To the OP. Feeds and speeds are readily available in the catalog for the tool. It doesn’t have to be a guessing game. Start at the recommended feed, and then crank it up as you reduce step over.
 
LOL.

My friend, what a luxury it would be to run that slowly.


To the OP. Feeds and speeds are readily available in the catalog for the tool. It doesn’t have to be a guessing game. Start at the recommended feed, and then crank it up as you reduce step over.

Harvey catalog

.00012"*6fl*6000rpm = 4.32ipm

the OP is going to be plunging down faces. That's probably where their going to be breaking endmills.

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Fuck it run it 20ipm.

That'll be fun watching when it goes down faces (flowlines remember)
 
LOL.

My friend, what a luxury it would be to run that slowly.


To the OP. Feeds and speeds are readily available in the catalog for the tool. It doesn’t have to be a guessing game. Start at the recommended feed, and then crank it up as you reduce step over.
I ran their recomended feeds and speeds for the majority of the part. I was under the assumption that if its only cutting .002 of stock than I could turn my feeds way up
 
If your nearest feature is .072 away thats more than the radius of a 1/8 endmill. Use the bigger endmill please. Also, stubbier the better.
I will definitely switch to a 1/8 for the majority of it. I'll just need to use my 1/16" to achieve the needed corner radius. What was really stopping me from trying this, was leaving a visible surface mismatch. Though, I would prefer a mismatch over 6 hours of flowline feed time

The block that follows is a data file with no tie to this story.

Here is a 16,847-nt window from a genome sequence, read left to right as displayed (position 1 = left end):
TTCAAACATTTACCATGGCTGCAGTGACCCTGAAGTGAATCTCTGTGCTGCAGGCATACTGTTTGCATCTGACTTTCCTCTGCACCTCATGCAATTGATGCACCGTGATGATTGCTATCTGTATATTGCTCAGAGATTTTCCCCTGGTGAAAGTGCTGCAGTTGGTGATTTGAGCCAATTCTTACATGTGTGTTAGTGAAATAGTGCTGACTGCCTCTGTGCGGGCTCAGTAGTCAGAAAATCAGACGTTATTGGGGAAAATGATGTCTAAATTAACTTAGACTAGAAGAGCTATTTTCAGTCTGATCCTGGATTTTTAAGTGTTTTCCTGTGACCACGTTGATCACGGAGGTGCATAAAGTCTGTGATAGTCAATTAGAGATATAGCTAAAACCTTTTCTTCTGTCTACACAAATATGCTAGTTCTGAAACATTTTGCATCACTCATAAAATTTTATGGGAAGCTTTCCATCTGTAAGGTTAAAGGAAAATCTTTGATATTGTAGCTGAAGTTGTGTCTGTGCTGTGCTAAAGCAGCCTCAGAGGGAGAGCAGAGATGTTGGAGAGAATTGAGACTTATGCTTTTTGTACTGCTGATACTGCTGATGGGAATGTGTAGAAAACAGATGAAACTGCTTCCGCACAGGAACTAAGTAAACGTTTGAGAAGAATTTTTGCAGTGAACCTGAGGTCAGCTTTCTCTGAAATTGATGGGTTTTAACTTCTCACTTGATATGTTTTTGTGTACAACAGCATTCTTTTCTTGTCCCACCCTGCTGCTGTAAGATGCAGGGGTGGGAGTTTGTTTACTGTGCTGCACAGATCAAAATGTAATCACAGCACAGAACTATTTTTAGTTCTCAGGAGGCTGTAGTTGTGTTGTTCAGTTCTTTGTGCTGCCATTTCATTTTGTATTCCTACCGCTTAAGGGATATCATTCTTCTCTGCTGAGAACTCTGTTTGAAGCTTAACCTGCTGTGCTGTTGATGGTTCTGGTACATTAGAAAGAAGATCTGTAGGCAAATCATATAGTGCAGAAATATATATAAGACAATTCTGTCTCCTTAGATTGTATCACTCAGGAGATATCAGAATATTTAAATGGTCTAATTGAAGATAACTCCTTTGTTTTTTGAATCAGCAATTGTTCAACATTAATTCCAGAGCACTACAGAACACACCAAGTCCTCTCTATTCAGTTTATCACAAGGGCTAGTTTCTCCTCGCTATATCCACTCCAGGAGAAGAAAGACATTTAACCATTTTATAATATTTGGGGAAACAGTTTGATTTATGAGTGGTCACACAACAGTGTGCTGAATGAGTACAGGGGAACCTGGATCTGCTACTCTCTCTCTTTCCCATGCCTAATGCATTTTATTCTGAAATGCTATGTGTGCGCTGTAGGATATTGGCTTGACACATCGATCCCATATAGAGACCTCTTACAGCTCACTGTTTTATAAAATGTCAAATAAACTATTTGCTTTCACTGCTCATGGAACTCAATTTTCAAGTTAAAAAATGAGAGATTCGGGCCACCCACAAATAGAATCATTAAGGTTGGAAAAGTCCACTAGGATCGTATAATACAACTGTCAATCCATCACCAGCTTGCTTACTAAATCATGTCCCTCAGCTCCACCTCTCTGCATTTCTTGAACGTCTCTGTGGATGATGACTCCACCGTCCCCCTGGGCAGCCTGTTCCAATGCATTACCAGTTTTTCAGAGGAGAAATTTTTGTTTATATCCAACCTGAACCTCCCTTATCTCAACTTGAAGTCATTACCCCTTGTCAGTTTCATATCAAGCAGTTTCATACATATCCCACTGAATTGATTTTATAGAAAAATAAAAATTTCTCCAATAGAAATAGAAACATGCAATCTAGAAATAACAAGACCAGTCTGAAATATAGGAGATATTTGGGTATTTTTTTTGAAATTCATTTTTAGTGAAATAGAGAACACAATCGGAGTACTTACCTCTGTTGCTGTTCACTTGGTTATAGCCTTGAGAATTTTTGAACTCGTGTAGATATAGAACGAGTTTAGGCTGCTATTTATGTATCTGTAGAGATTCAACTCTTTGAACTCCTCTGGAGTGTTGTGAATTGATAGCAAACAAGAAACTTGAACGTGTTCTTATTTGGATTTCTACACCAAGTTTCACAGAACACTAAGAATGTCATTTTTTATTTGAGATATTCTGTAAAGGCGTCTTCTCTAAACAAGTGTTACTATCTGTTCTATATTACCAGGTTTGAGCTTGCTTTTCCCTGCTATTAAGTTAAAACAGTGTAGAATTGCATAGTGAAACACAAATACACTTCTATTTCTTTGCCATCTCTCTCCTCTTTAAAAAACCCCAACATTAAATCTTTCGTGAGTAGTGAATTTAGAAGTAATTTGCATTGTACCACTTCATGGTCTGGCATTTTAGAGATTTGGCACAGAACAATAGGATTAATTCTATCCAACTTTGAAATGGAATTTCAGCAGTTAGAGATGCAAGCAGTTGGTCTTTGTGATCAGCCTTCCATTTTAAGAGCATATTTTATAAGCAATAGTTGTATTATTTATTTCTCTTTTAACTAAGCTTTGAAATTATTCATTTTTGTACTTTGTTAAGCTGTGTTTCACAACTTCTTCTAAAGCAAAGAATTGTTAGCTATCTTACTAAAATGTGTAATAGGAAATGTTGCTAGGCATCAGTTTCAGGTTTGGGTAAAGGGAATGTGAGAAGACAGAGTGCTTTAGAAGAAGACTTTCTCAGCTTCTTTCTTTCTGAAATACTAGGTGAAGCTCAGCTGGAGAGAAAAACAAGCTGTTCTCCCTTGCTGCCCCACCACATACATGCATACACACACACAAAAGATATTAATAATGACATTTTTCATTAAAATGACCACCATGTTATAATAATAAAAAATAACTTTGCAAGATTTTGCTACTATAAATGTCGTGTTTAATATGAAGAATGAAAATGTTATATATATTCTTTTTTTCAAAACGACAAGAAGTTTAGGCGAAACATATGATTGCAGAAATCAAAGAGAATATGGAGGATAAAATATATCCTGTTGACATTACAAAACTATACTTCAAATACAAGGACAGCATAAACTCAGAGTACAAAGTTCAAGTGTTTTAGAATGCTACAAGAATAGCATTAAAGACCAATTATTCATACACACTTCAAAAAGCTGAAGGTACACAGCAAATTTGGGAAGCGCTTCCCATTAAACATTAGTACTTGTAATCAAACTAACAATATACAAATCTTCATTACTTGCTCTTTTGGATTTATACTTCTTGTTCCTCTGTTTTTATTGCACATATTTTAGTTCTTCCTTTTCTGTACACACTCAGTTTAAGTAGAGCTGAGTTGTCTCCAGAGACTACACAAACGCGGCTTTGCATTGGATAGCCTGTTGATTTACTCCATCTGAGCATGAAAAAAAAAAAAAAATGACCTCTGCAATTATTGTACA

Harvey catalog

.00012"*6fl*6000rpm = 4.32ipm

the OP is going to be plunging down faces. That's probably where their going to be breaking endmills.

-----------------------------------

Fuck it run it 20ipm.

That'll be fun watching when it goes down faces (flowlines remember)
Running tools this small has me tensed up regardless of the operation, ive already broken two of them with stupid little programming errors
 
20 IPM is pretty aggressive for a 1/16 ball in SS regardless of having very little stock leftover.

I'd hit the top surface with a 1/8 ball, flow outside to in, .002 or .003 stepover maximum. That tool you might program for 20 or 25 IPM. Also, don't know what kind of mill you have but from the sounds of it if I were you I'd change the cut tolerances. Go into flowline parameters, on finish flowline parameters click the "total tolerance" button. Check the line/arc filtering settings to on, then up above change your cut tolerance to 30% (if you haven't already). This ought to give you smoother motion and a help on your surface finish.

Walk down the top corner radius and walls with the 1/16 ball, that's gonna be more in line with what @triumph406 said. I'd send that to the floor with all the same cut tolerance parameters set up, max RPM at 8 IPM at the absolute highest. I'm guessing on the floor it's probably getting changed to 5 or 6 IPM.
 
Running tools this small has me tensed up regardless of the operation, ive already broken two of them with stupid little programming errors

Well if your an employee, and the company pays for the tools. Who cares?

If your on your own (like me) breaking tools could get to be a problem

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Get used to breaking tools, small programming errors are inevitable, especially when starting out.

Even after running decades like myself I still make stupid mistakes. But then I'm the exception, most here are perfect and never make mistakes 😂